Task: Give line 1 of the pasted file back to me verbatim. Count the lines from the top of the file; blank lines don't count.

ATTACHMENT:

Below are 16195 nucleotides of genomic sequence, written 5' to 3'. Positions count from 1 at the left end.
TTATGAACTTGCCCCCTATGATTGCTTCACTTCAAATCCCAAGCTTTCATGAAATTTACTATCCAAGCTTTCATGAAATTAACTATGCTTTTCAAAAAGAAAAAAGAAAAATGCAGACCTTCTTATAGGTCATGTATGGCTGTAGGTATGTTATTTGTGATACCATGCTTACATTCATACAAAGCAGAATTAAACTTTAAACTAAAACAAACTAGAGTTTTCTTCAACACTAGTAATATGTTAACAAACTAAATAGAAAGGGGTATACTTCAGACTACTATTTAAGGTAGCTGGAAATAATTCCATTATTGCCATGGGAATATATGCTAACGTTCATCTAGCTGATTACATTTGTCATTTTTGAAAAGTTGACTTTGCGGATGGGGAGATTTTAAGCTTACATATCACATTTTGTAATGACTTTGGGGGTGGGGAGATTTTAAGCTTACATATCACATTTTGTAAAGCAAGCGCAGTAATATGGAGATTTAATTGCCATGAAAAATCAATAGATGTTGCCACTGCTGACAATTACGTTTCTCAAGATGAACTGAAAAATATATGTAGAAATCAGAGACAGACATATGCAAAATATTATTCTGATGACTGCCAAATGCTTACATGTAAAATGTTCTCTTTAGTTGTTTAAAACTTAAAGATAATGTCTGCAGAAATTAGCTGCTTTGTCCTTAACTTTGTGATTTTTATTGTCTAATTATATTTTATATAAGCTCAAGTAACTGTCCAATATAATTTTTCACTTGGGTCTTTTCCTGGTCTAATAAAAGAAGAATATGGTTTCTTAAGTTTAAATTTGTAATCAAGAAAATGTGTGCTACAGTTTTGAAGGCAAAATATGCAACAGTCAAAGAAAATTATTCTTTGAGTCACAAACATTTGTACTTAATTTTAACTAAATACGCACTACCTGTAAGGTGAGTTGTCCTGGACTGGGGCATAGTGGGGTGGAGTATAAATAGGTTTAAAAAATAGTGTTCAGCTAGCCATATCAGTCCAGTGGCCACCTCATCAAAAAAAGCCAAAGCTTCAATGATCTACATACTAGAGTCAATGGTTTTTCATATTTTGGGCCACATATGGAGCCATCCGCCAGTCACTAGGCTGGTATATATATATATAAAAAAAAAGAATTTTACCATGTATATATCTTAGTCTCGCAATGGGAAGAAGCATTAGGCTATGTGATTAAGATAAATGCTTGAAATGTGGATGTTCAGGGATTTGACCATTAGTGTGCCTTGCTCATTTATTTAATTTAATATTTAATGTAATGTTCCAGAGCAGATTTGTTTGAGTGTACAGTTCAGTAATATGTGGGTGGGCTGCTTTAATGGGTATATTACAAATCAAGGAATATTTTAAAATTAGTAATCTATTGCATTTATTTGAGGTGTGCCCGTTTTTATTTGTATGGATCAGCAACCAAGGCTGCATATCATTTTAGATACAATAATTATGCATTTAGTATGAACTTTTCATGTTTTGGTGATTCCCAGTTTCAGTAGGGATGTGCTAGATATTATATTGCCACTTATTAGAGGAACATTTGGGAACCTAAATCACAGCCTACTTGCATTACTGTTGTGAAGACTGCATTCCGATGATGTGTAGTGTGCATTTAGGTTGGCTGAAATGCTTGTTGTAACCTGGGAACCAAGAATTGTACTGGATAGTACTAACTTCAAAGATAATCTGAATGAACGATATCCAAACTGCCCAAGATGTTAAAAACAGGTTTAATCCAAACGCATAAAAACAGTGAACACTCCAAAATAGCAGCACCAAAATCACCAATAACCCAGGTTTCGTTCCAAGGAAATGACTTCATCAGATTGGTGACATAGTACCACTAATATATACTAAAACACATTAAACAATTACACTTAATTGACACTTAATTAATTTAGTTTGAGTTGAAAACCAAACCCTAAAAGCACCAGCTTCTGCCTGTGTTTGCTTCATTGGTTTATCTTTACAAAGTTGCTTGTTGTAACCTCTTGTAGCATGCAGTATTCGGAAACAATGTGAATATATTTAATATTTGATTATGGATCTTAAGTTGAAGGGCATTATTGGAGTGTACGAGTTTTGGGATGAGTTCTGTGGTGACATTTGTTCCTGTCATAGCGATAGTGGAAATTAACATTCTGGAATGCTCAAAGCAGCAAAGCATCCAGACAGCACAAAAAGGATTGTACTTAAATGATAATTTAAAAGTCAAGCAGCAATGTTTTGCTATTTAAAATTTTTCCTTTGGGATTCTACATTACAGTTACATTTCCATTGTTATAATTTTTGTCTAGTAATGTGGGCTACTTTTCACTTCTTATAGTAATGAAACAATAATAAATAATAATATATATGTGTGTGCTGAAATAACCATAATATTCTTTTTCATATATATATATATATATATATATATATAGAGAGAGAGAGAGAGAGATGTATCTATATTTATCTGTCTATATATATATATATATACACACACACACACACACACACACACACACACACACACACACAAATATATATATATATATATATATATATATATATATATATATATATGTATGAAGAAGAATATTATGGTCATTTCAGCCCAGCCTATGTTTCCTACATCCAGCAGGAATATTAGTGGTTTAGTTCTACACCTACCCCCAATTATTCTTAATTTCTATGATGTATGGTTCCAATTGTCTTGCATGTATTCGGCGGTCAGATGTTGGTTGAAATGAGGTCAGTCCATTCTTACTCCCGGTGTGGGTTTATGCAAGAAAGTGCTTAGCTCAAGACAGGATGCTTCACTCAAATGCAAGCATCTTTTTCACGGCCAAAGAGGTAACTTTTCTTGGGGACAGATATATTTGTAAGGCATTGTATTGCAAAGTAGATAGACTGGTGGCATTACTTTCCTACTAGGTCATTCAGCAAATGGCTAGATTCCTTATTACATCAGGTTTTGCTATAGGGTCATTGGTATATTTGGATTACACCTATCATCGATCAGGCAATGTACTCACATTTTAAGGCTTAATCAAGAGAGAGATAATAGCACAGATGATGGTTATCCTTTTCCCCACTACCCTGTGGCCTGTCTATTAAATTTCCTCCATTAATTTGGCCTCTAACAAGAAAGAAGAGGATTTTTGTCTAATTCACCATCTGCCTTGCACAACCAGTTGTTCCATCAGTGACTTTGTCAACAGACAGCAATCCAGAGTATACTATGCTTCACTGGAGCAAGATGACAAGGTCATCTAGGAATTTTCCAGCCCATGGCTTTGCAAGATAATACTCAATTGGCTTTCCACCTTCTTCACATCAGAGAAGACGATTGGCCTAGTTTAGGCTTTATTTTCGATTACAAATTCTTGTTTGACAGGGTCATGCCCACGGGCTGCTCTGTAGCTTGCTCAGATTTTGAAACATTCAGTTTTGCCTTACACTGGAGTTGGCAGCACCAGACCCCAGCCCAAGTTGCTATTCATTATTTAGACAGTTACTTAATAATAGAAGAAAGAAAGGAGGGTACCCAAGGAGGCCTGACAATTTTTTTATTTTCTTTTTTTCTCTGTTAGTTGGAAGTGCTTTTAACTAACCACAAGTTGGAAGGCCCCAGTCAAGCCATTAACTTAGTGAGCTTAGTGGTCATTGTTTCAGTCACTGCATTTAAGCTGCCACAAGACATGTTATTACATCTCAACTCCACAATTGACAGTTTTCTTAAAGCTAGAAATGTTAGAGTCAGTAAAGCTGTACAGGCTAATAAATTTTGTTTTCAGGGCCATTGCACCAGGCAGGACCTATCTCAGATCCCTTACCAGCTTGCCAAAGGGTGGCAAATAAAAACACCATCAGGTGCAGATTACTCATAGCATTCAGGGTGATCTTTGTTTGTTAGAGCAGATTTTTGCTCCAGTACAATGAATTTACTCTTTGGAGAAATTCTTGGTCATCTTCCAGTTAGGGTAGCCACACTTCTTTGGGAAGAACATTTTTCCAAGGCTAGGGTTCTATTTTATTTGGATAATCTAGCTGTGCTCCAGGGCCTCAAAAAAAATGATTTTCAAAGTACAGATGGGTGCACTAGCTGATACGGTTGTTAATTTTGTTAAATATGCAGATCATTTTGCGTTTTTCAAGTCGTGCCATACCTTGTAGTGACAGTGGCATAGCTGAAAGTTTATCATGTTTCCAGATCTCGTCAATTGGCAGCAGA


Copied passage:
Below are 16195 nucleotides of genomic sequence, written 5' to 3'. Positions count from 1 at the left end.